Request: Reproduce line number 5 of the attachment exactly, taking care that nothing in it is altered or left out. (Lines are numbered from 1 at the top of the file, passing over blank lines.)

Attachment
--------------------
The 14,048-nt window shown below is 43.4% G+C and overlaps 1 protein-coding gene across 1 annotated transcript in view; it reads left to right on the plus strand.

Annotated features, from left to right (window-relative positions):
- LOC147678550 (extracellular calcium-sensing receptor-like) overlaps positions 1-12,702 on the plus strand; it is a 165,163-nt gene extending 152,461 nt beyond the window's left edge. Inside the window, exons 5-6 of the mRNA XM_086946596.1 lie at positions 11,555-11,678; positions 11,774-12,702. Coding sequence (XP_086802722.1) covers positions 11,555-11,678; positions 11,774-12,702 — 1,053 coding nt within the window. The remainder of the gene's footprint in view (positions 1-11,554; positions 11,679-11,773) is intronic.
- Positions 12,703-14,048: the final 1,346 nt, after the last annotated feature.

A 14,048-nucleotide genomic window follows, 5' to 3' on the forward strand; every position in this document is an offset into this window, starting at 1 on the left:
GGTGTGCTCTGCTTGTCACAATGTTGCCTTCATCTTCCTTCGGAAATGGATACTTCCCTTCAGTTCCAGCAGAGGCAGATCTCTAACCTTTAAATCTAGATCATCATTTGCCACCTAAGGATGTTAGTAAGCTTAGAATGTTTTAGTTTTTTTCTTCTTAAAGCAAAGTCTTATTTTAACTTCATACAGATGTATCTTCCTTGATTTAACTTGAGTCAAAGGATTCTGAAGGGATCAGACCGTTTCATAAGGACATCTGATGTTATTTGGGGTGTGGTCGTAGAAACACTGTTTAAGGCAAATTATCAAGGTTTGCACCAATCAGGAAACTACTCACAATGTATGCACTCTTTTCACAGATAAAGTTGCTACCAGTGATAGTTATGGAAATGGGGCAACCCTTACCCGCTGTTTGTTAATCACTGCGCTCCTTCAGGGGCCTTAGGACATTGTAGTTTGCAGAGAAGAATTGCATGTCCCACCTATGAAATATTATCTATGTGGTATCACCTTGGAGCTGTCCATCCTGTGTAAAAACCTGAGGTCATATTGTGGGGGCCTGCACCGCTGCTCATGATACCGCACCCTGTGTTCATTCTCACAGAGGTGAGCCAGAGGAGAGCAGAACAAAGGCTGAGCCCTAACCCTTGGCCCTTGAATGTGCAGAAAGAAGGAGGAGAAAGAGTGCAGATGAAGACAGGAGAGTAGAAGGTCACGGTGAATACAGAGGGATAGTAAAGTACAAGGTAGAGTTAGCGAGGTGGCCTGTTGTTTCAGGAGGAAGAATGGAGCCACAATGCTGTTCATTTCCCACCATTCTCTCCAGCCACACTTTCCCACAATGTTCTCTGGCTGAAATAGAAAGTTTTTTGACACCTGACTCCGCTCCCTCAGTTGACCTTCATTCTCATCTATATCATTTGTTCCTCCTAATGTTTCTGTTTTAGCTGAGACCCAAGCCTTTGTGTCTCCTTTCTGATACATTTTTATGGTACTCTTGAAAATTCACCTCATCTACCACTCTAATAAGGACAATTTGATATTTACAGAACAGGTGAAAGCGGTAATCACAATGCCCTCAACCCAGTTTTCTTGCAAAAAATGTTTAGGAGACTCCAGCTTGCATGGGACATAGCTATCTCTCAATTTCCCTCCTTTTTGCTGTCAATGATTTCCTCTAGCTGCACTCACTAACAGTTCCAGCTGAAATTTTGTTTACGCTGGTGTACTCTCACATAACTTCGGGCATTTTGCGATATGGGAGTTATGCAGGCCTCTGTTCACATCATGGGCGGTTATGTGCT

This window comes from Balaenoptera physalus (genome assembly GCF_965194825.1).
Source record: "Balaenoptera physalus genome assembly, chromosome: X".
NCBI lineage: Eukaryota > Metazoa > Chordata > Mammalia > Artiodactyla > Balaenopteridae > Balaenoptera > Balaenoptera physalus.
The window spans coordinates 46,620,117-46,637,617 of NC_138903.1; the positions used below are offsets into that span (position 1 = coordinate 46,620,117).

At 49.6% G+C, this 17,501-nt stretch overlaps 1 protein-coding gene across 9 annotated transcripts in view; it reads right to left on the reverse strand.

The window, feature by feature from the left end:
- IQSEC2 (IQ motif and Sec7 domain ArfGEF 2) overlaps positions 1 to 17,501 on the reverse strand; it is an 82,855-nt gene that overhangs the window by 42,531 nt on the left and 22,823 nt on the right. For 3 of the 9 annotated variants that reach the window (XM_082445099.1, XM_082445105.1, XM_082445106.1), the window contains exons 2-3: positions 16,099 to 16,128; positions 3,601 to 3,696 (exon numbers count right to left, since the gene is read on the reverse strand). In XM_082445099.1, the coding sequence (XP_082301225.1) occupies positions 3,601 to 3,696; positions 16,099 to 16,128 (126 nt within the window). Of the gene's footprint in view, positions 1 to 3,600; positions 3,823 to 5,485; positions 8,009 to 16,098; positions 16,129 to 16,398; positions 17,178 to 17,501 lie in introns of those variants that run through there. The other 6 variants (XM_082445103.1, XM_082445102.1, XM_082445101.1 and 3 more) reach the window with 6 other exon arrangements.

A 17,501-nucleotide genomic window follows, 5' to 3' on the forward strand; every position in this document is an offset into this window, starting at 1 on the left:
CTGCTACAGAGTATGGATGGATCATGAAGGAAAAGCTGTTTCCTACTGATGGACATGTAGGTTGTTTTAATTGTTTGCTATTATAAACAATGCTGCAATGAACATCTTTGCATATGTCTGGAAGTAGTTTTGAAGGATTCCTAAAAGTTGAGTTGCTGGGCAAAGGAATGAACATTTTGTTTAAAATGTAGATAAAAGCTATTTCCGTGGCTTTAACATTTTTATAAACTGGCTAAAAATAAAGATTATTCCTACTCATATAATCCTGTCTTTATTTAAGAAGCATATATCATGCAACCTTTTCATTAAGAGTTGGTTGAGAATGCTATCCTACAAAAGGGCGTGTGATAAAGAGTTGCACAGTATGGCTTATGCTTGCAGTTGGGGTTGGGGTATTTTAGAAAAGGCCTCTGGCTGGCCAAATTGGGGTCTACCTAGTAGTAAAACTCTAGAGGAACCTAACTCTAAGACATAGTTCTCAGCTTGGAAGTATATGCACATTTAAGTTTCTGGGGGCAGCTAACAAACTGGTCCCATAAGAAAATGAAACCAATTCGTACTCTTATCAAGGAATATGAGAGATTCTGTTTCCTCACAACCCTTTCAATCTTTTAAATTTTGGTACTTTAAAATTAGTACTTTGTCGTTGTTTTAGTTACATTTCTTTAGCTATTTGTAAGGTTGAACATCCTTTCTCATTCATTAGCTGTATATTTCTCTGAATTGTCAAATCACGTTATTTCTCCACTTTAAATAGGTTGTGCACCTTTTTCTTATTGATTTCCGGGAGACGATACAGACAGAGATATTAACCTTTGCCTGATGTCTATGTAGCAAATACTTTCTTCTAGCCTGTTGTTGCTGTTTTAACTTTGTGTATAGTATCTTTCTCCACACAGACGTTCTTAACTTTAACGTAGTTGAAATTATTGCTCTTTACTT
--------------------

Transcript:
A 14,048-nucleotide genomic window follows, 5' to 3' on the forward strand; every position in this document is an offset into this window, starting at 1 on the left: